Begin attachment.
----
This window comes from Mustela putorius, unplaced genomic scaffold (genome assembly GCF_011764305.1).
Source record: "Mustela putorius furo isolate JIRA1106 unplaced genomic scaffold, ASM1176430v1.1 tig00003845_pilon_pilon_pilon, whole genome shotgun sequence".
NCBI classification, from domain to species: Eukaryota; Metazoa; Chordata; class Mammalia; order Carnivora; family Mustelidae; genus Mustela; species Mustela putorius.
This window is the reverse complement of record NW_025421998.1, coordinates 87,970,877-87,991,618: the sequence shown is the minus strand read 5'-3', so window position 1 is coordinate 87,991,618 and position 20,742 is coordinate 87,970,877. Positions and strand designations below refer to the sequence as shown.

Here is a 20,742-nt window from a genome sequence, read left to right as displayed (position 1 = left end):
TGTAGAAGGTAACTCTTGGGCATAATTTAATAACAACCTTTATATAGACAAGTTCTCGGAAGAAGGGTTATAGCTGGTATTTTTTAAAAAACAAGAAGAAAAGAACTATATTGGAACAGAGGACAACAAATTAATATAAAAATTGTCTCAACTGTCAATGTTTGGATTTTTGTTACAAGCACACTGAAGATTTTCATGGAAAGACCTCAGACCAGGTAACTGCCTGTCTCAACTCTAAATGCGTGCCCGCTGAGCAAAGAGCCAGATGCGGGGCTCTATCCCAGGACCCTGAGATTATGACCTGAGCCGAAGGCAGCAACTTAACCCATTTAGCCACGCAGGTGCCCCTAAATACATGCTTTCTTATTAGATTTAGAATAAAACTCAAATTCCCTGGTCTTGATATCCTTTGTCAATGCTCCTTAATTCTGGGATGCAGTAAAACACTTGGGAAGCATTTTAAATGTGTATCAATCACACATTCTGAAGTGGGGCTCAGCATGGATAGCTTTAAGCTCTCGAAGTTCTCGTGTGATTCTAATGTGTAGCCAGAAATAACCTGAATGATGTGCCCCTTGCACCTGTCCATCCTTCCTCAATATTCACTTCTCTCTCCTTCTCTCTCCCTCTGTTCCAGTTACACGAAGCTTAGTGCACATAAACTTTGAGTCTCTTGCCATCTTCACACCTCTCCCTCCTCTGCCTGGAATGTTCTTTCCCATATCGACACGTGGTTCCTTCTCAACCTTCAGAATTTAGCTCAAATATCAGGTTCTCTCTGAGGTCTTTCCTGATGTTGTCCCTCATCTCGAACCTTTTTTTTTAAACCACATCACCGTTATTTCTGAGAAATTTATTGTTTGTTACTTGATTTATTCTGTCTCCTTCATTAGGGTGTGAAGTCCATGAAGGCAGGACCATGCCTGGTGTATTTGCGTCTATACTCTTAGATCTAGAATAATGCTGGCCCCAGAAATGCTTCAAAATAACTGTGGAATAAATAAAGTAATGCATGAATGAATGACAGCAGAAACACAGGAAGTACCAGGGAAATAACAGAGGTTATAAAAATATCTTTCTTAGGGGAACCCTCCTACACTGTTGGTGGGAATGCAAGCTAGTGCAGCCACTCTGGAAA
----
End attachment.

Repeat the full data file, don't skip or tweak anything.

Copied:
This window comes from Mustela putorius, unplaced genomic scaffold (genome assembly GCF_011764305.1).
Source record: "Mustela putorius furo isolate JIRA1106 unplaced genomic scaffold, ASM1176430v1.1 tig00003845_pilon_pilon_pilon, whole genome shotgun sequence".
NCBI classification, from domain to species: Eukaryota; Metazoa; Chordata; class Mammalia; order Carnivora; family Mustelidae; genus Mustela; species Mustela putorius.
This window is the reverse complement of record NW_025421998.1, coordinates 87,970,877-87,991,618: the sequence shown is the minus strand read 5'-3', so window position 1 is coordinate 87,991,618 and position 20,742 is coordinate 87,970,877. Positions and strand designations below refer to the sequence as shown.

Here is a 20,742-nt window from a genome sequence, read left to right as displayed (position 1 = left end):
TGTAGAAGGTAACTCTTGGGCATAATTTAATAACAACCTTTATATAGACAAGTTCTCGGAAGAAGGGTTATAGCTGGTATTTTTTAAAAAACAAGAAGAAAAGAACTATATTGGAACAGAGGACAACAAATTAATATAAAAATTGTCTCAACTGTCAATGTTTGGATTTTTGTTACAAGCACACTGAAGATTTTCATGGAAAGACCTCAGACCAGGTAACTGCCTGTCTCAACTCTAAATGCGTGCCCGCTGAGCAAAGAGCCAGATGCGGGGCTCTATCCCAGGACCCTGAGATTATGACCTGAGCCGAAGGCAGCAACTTAACCCATTTAGCCACGCAGGTGCCCCTAAATACATGCTTTCTTATTAGATTTAGAATAAAACTCAAATTCCCTGGTCTTGATATCCTTTGTCAATGCTCCTTAATTCTGGGATGCAGTAAAACACTTGGGAAGCATTTTAAATGTGTATCAATCACACATTCTGAAGTGGGGCTCAGCATGGATAGCTTTAAGCTCTCGAAGTTCTCGTGTGATTCTAATGTGTAGCCAGAAATAACCTGAATGATGTGCCCCTTGCACCTGTCCATCCTTCCTCAATATTCACTTCTCTCTCCTTCTCTCTCCCTCTGTTCCAGTTACACGAAGCTTAGTGCACATAAACTTTGAGTCTCTTGCCATCTTCACACCTCTCCCTCCTCTGCCTGGAATGTTCTTTCCCATATCGACACGTGGTTCCTTCTCAACCTTCAGAATTTAGCTCAAATATCAGGTTCTCTCTGAGGTCTTTCCTGATGTTGTCCCTCATCTCGAACCTTTTTTTTTAAACCACATCACCGTTATTTCTGAGAAATTTATTGTTTGTTACTTGATTTATTCTGTCTCCTTCATTAGGGTGTGAAGTCCATGAAGGCAGGACCATGCCTGGTGTATTTGCGTCTATACTCTTAGATCTAGAATAATGCTGGCCCCAGAAATGCTTCAAAATAACTGTGGAATAAATAAAGTAATGCATGAATGAATGACAGCAGAAACACAGGAAGTACCAGGGAAATAACAGAGGTTATAAAAATATCTTTCTTAGGGGAACCCTCCTACACTGTTGGTGGGAATGCAAGCTAGTGCAGCCACTCTGGAAA